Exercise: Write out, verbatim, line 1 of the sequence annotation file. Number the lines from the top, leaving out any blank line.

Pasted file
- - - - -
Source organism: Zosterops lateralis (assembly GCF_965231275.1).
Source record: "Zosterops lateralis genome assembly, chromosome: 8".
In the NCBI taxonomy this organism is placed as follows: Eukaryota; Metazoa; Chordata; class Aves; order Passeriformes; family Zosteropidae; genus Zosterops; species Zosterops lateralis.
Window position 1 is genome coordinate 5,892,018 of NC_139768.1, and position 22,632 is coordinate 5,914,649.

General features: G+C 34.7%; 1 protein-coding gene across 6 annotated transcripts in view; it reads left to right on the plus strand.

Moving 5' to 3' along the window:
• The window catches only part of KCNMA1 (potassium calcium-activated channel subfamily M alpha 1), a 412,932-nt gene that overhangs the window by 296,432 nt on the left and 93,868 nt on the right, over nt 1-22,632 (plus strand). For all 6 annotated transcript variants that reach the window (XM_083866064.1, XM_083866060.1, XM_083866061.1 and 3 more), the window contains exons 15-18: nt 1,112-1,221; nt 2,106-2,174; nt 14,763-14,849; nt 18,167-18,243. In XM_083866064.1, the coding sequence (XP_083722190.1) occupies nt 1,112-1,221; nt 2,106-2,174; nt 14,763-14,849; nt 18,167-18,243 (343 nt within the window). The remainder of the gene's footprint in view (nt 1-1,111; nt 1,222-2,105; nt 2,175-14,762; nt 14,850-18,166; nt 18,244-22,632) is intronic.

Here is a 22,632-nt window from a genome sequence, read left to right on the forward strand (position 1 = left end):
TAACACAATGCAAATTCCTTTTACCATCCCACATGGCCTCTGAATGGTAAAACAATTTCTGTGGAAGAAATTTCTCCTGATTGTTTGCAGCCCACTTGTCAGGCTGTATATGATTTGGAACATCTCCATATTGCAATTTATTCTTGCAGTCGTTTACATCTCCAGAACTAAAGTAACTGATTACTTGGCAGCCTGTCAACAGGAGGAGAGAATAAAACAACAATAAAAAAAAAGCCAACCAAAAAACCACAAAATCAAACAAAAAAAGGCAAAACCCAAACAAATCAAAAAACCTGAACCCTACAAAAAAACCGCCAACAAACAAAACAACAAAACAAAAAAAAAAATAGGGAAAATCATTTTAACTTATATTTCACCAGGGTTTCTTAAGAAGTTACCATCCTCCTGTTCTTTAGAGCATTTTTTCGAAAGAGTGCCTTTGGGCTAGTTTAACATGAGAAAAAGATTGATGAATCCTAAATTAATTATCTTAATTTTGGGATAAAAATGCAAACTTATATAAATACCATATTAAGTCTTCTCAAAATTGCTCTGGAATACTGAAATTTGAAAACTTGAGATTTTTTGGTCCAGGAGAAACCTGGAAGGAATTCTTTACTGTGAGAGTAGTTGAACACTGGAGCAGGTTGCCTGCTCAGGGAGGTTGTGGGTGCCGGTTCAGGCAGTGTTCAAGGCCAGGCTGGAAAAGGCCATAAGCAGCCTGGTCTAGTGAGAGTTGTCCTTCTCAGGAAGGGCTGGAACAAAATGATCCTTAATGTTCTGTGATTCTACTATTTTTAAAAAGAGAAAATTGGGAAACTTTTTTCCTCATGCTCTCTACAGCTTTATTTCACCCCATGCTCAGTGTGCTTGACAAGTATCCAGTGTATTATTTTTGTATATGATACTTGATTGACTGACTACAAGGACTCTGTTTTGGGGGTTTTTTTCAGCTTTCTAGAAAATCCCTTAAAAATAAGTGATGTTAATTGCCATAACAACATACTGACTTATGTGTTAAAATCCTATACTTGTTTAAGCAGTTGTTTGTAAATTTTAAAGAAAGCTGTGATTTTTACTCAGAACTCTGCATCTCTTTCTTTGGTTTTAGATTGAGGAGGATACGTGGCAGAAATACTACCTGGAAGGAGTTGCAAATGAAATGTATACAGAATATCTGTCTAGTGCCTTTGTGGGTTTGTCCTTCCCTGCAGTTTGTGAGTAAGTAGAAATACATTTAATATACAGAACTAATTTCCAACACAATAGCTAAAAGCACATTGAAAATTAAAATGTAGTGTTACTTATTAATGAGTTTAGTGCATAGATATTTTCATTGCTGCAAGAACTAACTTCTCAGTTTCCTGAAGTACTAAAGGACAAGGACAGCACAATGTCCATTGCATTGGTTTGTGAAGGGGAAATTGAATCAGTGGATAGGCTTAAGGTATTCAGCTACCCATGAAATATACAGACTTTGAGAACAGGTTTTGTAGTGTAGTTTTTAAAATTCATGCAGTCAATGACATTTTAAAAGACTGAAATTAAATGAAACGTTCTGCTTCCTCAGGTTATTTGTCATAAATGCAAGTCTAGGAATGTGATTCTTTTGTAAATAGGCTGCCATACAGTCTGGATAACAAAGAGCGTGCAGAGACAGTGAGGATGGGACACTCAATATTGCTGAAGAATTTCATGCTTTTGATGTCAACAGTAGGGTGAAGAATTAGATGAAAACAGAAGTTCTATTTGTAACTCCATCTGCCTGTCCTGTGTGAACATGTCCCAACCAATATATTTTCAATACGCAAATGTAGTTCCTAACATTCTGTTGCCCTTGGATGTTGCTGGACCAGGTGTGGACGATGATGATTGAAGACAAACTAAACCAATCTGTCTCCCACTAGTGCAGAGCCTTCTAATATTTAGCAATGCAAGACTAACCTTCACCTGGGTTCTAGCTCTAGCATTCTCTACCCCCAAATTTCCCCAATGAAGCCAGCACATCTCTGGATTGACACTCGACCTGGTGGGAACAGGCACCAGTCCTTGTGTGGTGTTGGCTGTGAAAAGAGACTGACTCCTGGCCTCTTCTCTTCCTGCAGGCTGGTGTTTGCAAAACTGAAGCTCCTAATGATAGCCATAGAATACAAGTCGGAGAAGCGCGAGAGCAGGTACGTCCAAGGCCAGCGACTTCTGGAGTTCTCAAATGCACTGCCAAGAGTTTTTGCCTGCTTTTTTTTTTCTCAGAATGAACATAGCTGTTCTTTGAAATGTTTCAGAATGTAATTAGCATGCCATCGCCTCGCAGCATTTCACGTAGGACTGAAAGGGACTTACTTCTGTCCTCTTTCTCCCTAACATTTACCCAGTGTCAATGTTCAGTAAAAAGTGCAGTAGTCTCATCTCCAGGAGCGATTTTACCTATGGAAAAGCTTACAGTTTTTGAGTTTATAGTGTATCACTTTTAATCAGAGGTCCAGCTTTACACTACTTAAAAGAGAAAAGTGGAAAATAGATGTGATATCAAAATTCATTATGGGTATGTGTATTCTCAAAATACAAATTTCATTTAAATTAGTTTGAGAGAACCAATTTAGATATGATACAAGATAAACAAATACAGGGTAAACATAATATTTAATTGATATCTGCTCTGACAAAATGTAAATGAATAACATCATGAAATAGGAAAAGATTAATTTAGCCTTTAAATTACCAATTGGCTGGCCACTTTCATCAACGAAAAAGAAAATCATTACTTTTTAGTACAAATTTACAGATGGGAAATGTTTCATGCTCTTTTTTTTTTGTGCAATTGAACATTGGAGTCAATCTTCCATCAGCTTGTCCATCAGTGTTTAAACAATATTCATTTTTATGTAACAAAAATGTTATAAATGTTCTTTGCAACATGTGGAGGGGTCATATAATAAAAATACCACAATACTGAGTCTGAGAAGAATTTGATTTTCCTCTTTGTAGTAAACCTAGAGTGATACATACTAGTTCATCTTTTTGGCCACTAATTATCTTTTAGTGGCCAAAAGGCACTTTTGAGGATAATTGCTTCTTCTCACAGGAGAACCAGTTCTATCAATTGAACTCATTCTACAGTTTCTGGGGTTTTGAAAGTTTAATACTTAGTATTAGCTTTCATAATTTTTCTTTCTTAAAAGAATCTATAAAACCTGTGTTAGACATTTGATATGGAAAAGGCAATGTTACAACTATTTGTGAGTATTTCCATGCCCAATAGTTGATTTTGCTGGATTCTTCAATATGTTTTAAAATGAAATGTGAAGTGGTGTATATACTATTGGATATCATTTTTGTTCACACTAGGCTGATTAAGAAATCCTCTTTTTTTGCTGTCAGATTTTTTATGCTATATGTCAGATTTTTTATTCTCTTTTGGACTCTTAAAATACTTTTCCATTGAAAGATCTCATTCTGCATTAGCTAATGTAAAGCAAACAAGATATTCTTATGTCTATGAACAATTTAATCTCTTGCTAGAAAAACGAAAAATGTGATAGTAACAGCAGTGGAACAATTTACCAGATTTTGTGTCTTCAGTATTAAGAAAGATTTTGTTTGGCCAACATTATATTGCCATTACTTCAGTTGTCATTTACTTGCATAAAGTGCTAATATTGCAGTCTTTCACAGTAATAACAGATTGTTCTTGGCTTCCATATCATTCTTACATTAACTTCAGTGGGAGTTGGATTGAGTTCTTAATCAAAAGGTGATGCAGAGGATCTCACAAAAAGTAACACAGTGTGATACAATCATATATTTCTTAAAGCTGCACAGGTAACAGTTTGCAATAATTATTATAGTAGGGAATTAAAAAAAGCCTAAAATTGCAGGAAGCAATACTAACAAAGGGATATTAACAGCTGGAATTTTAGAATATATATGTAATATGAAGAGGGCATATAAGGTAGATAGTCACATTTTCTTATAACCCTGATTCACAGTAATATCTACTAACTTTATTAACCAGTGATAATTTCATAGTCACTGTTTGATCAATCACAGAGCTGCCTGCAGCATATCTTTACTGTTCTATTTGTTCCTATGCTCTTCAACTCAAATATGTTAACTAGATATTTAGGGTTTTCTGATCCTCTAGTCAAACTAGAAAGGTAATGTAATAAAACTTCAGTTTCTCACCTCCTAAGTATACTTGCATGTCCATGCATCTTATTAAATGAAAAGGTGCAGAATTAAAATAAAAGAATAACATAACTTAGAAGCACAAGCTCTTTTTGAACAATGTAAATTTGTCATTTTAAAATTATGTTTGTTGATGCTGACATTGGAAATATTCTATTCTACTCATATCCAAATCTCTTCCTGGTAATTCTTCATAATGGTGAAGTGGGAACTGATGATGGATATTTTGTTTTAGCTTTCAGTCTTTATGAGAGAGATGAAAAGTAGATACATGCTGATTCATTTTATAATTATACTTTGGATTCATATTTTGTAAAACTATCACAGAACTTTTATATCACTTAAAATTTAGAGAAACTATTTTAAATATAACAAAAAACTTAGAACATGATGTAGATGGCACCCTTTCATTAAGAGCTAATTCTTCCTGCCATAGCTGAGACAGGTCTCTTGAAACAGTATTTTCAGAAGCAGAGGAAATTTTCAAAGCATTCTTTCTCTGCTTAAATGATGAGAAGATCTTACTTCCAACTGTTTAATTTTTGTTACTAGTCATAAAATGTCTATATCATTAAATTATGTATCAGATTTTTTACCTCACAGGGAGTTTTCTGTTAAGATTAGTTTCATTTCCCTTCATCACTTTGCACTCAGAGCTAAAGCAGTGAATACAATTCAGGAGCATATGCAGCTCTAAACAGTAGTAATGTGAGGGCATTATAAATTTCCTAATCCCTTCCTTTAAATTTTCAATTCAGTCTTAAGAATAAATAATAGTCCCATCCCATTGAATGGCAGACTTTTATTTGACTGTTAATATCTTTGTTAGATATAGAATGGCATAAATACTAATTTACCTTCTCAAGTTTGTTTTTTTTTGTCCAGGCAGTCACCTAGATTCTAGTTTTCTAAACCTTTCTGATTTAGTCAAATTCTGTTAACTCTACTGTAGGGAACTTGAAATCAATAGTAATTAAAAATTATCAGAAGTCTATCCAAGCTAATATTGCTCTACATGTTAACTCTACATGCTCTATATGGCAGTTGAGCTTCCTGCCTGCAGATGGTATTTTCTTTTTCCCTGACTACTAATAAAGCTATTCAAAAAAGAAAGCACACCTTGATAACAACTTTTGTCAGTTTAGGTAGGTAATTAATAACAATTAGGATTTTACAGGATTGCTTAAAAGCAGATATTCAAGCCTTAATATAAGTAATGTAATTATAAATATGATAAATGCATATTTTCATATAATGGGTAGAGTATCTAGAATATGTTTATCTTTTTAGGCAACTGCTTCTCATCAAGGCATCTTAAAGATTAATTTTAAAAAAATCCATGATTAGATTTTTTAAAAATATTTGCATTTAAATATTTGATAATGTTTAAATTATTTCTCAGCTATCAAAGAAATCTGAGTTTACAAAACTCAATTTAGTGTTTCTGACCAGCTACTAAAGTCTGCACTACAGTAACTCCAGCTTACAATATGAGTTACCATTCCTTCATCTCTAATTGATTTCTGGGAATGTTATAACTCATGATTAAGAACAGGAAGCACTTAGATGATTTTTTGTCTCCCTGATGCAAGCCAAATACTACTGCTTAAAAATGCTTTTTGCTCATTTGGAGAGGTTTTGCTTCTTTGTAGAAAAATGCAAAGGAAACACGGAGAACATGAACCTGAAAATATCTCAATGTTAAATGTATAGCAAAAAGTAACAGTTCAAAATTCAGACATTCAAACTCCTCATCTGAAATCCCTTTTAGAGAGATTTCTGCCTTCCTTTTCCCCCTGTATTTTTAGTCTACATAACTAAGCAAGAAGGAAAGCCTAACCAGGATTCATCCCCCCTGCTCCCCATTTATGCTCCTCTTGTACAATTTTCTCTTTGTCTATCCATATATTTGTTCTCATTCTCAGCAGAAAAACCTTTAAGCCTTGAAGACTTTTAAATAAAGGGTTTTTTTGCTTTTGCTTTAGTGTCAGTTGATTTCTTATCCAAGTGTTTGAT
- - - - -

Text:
Source organism: Zosterops lateralis (assembly GCF_965231275.1).